Unveiling the Subterranean Library of Wonders: Fungi's Hidden Role in Carbon Capture

One has to descend a couple of flights of steps beneath the London suburb of Kew Gardens, whose greenhouse-enshrouded tropical canopy can be heard overhead like water dripping on a forest floor. This isn’t a museum’s hidden basement, but an endlessly branching subterranean treasure trove. Its gold is contained within flowers — but not the colourful, showy blossoms. These treasures are the tiny, often overlooked, mushrooms. The fungi kept in the Kew culture collection could hold the key to the future of the planet.

The Fungarium: Earth's Unsung Heroes Catalogued

Underneath the laboratory, bordering the garden, is the fungarium, home to 1.3 million specimens, gathered in unassuming green cardboard boxes. The species in each box represent a chapter in a library of a billion fungi; the fruiting bodies in them release spores into the air. Its collections represent half the known species of fungi. Coming here is like entering an early NASA facility or a Smithsonian museum – you can see a massive reference set for the diversity of a life form here.

Fungi: From Underappreciated to Understudy

It would be fair to say that fungi played a supporting role in environmental consciousness until a staffing reorganisation in August 2014 tossed a former tropical plants researcher called Lee Davies into the fungarium, where the peculiar charms of the planet’s fungal biomass would become impossible to ignore. In the years since, there’s been no shortage of cultural and scientific signposts along the winding path to rehabilitation.

The Carbon Capture Conundrum

But perhaps one of fungi’s most vital functions is in their niche as carbon sequestering organisms. The soil, the greatest terrestrial carbon store, is made more effective with fungi. The mycologist Laura Martinez-Suz leads research on the role that fungi play in soils carbon-sequestring function. Mycorrhizal fungi form symbiotic relationships with plant roots, their networks transporting nutrients and carbon.

Fungi and Forest Restoration Efforts

The carbon sequestration role of tree-planting schemes might also depend on keeping these mycorrhizal networks intact. New vegetation can damage stocks of soil carbon. Either way, taking fungi into account in ecological restoration and management plans will be increasingly important.

The Threat of Nitrogen Pollution

There are still hurdles for fungus to clear, with nitrogen pollution from burning fossil fuels and tilling crops changing the balance of fungi in the soil, and thus potentially reducing its ability to sequester carbon. Even so, as Sato’s work shows, reducing nitrogen pollution can reverse some of the damage. If we want nature to thrive, we need to allow ecosystems to thrive.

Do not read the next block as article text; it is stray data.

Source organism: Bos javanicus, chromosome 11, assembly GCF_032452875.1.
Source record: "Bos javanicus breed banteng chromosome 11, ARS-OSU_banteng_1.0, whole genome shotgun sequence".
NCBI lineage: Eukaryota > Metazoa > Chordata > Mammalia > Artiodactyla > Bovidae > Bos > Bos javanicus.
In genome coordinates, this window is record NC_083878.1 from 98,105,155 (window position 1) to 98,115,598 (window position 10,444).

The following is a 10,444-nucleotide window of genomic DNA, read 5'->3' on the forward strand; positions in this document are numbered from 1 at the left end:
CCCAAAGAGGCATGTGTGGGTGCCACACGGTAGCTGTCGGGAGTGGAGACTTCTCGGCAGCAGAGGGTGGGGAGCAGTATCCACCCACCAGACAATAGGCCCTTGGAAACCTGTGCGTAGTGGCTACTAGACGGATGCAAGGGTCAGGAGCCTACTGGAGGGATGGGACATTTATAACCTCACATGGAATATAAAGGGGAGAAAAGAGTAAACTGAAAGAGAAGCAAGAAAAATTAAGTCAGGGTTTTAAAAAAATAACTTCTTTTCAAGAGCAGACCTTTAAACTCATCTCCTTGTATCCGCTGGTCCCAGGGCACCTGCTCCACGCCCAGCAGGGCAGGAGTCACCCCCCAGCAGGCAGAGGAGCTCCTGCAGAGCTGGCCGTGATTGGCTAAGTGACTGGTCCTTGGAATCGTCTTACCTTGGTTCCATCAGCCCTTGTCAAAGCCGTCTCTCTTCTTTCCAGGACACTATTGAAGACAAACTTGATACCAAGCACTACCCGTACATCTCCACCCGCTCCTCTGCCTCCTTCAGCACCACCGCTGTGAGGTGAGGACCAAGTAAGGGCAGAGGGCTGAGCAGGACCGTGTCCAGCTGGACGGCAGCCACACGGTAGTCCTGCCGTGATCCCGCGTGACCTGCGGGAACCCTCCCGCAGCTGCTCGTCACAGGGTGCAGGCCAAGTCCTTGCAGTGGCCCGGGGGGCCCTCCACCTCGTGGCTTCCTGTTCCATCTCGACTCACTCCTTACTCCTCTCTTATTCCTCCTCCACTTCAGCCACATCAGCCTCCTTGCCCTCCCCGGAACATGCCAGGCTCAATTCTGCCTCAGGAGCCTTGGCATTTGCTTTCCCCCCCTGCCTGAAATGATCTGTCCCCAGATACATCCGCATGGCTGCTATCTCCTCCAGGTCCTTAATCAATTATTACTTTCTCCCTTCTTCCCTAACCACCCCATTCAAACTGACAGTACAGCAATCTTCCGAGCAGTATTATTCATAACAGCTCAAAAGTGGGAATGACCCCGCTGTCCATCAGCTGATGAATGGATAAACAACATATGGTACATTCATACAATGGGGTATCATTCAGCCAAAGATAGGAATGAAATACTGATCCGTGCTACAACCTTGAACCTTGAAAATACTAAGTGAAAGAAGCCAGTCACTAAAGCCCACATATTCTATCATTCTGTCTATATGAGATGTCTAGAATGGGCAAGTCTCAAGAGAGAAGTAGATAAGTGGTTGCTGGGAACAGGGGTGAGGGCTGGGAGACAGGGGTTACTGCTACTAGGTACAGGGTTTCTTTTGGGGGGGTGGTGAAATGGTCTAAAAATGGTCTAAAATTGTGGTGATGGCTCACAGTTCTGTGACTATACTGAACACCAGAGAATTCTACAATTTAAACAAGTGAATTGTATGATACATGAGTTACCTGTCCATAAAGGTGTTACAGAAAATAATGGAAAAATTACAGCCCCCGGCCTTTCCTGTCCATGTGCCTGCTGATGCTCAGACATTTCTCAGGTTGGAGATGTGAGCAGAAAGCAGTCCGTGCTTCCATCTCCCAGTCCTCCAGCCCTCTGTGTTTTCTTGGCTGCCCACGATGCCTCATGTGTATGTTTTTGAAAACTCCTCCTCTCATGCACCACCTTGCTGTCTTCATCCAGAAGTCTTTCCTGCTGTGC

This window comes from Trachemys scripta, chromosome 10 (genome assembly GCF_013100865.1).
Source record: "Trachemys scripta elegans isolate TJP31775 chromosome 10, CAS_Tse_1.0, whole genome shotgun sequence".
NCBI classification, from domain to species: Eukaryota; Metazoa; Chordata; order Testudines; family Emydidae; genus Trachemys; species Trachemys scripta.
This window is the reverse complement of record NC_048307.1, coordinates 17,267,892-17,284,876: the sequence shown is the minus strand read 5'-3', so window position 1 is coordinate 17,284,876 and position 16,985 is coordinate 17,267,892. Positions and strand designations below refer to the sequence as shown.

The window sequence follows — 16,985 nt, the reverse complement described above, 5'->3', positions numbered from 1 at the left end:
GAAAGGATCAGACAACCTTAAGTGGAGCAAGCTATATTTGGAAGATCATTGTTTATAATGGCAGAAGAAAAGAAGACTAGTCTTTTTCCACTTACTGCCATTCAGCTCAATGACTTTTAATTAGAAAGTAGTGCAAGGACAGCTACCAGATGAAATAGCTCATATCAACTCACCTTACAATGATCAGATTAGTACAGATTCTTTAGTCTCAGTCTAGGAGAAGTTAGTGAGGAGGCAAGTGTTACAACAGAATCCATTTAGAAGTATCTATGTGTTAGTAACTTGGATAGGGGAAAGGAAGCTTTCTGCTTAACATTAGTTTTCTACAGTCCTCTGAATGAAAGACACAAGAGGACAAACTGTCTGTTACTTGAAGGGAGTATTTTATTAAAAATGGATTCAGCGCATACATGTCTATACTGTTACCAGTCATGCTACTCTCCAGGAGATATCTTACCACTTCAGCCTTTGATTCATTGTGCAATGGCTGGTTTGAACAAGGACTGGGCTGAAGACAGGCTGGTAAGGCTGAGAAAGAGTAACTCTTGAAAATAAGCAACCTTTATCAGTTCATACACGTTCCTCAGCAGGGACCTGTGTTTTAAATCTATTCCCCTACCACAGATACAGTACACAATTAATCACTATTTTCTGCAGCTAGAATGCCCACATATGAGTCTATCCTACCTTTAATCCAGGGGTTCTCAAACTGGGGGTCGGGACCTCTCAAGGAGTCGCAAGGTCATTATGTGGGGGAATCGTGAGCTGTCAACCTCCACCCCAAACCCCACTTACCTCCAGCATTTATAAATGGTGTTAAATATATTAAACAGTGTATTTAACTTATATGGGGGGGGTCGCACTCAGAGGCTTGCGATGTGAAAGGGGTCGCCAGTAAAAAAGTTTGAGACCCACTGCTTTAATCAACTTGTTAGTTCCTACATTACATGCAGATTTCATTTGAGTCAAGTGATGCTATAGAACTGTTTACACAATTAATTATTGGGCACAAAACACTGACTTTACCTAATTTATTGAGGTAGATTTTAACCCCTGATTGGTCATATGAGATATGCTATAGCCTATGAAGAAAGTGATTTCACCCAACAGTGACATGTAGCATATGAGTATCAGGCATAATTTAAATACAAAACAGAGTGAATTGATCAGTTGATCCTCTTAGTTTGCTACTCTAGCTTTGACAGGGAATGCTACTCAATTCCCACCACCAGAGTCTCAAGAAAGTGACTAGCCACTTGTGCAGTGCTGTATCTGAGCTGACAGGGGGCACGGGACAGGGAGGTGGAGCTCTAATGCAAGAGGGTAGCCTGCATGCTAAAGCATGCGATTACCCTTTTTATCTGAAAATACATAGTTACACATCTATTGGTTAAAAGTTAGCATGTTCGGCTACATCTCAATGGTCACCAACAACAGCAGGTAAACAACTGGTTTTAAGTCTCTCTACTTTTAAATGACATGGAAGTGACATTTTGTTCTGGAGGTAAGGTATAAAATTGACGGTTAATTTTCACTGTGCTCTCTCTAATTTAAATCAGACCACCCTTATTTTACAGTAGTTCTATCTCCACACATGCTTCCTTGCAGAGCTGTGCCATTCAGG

Discoveries Await: The Fungarium's Future Endeavors

It is a daunting task: we are thought to have discovered a mere 10 per cent of the total number of fungi species. The fungarium at Kew is expanding every month, and the collection is still taking in material from keen amateur mycologists across the world. ‘Fascination with these organisms is shared globally,’ said Andy Day.

Exploring the Essence of FOSSIL

When I set out to study linkages of these signals through fungi in global ecologies, the spotlight usually falls on the antagonists to their benefits – fossil burning, specifically. Burning fossils contributes to nitrogen pollution in ways that disrupt the fungal soil balances that allow sequestration of carbon. That we still rely so much on such energy is a threat to the fungal fabric of life and a timely call to find more sustainable approaches.

Every time we better understand the symbiotic relationships that support life on Earth, we perhaps tell a story as beautiful as that of the fungarium at Kew Gardens. Not just a story of scientific discovery, but of everything being connected. The fungi are there, looking after the plants even as this invisible kingdom is the most important steward of carbon remaining on the planet. In tackling the climate crisis, there might be more answers we can find under our feet.

Jun 08, 2024
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